Zhang focused on expanding ByteDance globally, as opposed to other Chinese tech CEOs who focused on the domestic growth of their companies.[7] Zhang insisted that ByteDance's workplace productivity app Lark be targeted at the American, European and Japanese markets, rather than limiting the focus to China as originally proposed.[8] Zhang's management style with ByteDance was modeled on US tech companies such as Google and included bi-monthly town hall meetings and discouraging employees from referring to him as "boss" or "CEO," as is the Chinese convention.[8]

In September 2015, ByteDance launched its video sharing app TikTok (known as Douyin in China) with little fanfare. The product was an instant hit with millennials and became popular worldwide. ByteDance bought Musical.ly a year later for US$800 million and integrated it into TikTok.[6]

ByteDance's first app, Neihan Duanzi, was shut down in 2018 by the National Radio and Television Administration. In response, Zhang issued an apology stating that the app was "incommensurate with socialist core values", that it had a "weak" implementation of Xi Jinping Thought, and promised that ByteDance would "further deepen cooperation" with the ruling Chinese Communist Party to better promote its policies.[9][10][11]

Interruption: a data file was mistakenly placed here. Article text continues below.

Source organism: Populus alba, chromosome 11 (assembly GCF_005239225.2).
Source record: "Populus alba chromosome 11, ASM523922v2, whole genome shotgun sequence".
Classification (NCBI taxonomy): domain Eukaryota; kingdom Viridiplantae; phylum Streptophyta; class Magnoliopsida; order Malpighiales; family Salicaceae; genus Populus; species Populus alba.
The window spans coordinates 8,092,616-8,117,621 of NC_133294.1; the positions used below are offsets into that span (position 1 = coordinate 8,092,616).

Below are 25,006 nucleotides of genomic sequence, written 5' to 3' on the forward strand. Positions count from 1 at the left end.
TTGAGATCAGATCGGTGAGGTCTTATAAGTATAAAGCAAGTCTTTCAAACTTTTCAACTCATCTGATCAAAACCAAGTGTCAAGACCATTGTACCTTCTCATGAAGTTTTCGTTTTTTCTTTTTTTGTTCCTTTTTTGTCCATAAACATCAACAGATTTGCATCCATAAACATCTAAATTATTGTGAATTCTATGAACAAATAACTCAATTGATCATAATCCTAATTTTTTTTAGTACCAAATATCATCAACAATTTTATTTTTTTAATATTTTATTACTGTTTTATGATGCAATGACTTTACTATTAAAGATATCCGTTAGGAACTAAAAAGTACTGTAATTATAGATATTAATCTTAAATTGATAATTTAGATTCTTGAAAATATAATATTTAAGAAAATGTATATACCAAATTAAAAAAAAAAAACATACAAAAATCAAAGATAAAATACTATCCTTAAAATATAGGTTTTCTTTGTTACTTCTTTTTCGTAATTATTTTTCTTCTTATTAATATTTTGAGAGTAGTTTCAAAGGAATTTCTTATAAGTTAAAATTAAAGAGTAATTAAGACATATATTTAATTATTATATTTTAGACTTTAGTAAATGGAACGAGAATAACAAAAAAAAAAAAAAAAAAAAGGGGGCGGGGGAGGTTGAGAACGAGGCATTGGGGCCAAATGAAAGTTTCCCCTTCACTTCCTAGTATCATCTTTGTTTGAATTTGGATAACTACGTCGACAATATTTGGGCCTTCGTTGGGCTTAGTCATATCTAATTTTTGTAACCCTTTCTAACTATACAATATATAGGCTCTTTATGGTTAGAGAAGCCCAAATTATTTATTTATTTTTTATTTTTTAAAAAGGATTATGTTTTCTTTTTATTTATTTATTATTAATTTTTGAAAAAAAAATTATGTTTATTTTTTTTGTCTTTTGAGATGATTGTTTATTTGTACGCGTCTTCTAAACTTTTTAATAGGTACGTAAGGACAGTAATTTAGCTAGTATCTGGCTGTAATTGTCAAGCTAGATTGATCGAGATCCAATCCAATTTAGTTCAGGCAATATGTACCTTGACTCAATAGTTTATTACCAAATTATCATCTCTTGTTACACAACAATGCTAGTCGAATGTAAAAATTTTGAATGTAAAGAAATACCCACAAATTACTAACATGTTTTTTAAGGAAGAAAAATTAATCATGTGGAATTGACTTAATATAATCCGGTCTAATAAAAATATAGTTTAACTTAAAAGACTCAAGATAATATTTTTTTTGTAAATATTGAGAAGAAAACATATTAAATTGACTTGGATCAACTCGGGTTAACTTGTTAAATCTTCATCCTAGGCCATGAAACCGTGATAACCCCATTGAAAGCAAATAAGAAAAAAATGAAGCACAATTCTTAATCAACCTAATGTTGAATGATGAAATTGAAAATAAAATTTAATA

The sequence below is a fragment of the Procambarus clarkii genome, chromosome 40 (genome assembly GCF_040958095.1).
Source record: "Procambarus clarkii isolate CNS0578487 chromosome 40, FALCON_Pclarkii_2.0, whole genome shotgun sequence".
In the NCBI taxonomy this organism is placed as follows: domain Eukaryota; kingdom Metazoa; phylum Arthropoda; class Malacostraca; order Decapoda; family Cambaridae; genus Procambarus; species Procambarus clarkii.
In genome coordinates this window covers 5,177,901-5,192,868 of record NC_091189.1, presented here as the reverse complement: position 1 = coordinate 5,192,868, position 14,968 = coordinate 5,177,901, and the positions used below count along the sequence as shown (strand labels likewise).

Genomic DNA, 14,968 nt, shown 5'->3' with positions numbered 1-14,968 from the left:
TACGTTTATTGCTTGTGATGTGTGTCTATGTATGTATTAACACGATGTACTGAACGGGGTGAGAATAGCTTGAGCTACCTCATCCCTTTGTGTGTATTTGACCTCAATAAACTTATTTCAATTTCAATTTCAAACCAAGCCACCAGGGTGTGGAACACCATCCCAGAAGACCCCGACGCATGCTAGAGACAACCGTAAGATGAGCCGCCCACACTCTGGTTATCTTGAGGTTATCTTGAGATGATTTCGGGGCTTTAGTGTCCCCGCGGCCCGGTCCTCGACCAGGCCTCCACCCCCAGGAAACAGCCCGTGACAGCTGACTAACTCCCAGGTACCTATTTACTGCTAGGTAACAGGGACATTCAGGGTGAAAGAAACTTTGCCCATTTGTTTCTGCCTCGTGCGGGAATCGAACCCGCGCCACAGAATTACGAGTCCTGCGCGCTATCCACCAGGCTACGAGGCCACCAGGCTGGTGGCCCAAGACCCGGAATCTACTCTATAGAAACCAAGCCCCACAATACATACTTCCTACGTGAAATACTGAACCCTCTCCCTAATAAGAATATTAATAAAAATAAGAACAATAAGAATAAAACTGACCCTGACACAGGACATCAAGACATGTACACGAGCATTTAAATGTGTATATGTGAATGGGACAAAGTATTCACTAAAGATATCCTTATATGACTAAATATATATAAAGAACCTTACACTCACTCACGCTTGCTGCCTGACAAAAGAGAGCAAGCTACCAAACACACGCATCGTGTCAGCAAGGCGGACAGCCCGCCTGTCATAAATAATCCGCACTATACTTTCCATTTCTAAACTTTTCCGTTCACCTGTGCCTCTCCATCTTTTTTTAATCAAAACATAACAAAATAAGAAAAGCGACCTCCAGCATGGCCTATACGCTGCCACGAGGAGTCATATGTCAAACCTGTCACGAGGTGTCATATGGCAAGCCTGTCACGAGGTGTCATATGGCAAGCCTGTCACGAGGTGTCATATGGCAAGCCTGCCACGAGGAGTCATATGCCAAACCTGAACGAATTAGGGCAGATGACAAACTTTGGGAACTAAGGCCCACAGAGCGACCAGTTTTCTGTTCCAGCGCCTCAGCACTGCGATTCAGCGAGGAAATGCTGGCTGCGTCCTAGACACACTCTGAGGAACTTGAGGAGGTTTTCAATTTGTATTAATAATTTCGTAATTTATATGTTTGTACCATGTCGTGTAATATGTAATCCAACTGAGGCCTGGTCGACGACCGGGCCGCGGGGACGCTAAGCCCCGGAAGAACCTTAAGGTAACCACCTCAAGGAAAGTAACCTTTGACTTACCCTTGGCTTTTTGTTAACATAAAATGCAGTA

As of late 2018, with more than 1 billion monthly users across its mobile apps,[4] ByteDance is valued at US$75 billion, surpassing Uber to become the most valuable startup in the world.[6] Zhang's personal wealth is estimated at $22.6 billion, making him the 9th richest person in China.[4]

In September 2020, the United States Department of Justice referred to Zhang as a "mouthpiece" of the Chinese Communist Party in a legal filing.[12]

Honours and recognition[edit]

Zhang was named in the 2013 China 30 Under 30 list by Forbes.[13] In 2018, he was included in Fortune magazine's 40 Under 40 list.[14] Zhang was named one of Time magazine's 100 Most Influential People of 2019.[15]

References[edit]

  1. ^ - Bloomberg.com
  2. ^ Tognini, Giacomo. "Meet Zhang Yiming, The Chinese Billionaire Behind TikTok". Forbes. Archived from the original on 2020-03-14. Retrieved 2020-03-03.